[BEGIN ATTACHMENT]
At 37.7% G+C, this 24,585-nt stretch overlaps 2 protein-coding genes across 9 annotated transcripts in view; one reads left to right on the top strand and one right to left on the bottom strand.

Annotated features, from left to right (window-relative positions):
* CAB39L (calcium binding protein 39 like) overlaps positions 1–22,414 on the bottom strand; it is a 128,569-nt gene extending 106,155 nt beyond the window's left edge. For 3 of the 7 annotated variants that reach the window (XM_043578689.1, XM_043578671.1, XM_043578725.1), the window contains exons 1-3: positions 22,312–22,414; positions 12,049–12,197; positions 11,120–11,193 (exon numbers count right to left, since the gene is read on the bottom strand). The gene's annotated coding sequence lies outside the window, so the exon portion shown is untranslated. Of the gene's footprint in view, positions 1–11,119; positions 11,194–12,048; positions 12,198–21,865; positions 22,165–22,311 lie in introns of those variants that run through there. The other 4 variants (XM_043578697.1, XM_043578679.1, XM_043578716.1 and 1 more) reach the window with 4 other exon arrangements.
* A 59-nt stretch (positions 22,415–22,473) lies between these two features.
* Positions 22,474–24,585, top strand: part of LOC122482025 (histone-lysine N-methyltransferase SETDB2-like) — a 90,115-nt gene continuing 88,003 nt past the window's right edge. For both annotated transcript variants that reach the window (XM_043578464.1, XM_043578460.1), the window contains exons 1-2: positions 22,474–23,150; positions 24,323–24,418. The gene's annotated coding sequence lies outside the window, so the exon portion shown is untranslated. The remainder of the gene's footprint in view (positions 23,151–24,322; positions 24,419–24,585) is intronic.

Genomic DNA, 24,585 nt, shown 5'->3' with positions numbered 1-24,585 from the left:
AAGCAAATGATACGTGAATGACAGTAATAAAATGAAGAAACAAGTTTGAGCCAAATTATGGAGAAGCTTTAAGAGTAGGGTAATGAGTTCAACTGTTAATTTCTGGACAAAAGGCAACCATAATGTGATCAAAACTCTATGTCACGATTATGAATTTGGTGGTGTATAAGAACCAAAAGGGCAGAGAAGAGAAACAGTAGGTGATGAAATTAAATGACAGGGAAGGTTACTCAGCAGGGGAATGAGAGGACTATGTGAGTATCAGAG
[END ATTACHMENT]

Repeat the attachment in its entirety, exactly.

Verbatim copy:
At 37.7% G+C, this 24,585-nt stretch overlaps 2 protein-coding genes across 9 annotated transcripts in view; one reads left to right on the top strand and one right to left on the bottom strand.

Annotated features, from left to right (window-relative positions):
* CAB39L (calcium binding protein 39 like) overlaps positions 1–22,414 on the bottom strand; it is a 128,569-nt gene extending 106,155 nt beyond the window's left edge. For 3 of the 7 annotated variants that reach the window (XM_043578689.1, XM_043578671.1, XM_043578725.1), the window contains exons 1-3: positions 22,312–22,414; positions 12,049–12,197; positions 11,120–11,193 (exon numbers count right to left, since the gene is read on the bottom strand). The gene's annotated coding sequence lies outside the window, so the exon portion shown is untranslated. Of the gene's footprint in view, positions 1–11,119; positions 11,194–12,048; positions 12,198–21,865; positions 22,165–22,311 lie in introns of those variants that run through there. The other 4 variants (XM_043578697.1, XM_043578679.1, XM_043578716.1 and 1 more) reach the window with 4 other exon arrangements.
* A 59-nt stretch (positions 22,415–22,473) lies between these two features.
* Positions 22,474–24,585, top strand: part of LOC122482025 (histone-lysine N-methyltransferase SETDB2-like) — a 90,115-nt gene continuing 88,003 nt past the window's right edge. For both annotated transcript variants that reach the window (XM_043578464.1, XM_043578460.1), the window contains exons 1-2: positions 22,474–23,150; positions 24,323–24,418. The gene's annotated coding sequence lies outside the window, so the exon portion shown is untranslated. The remainder of the gene's footprint in view (positions 23,151–24,322; positions 24,419–24,585) is intronic.

Genomic DNA, 24,585 nt, shown 5'->3' with positions numbered 1-24,585 from the left:
AAGCAAATGATACGTGAATGACAGTAATAAAATGAAGAAACAAGTTTGAGCCAAATTATGGAGAAGCTTTAAGAGTAGGGTAATGAGTTCAACTGTTAATTTCTGGACAAAAGGCAACCATAATGTGATCAAAACTCTATGTCACGATTATGAATTTGGTGGTGTATAAGAACCAAAAGGGCAGAGAAGAGAAACAGTAGGTGATGAAATTAAATGACAGGGAAGGTTACTCAGCAGGGGAATGAGAGGACTATGTGAGTATCAGAG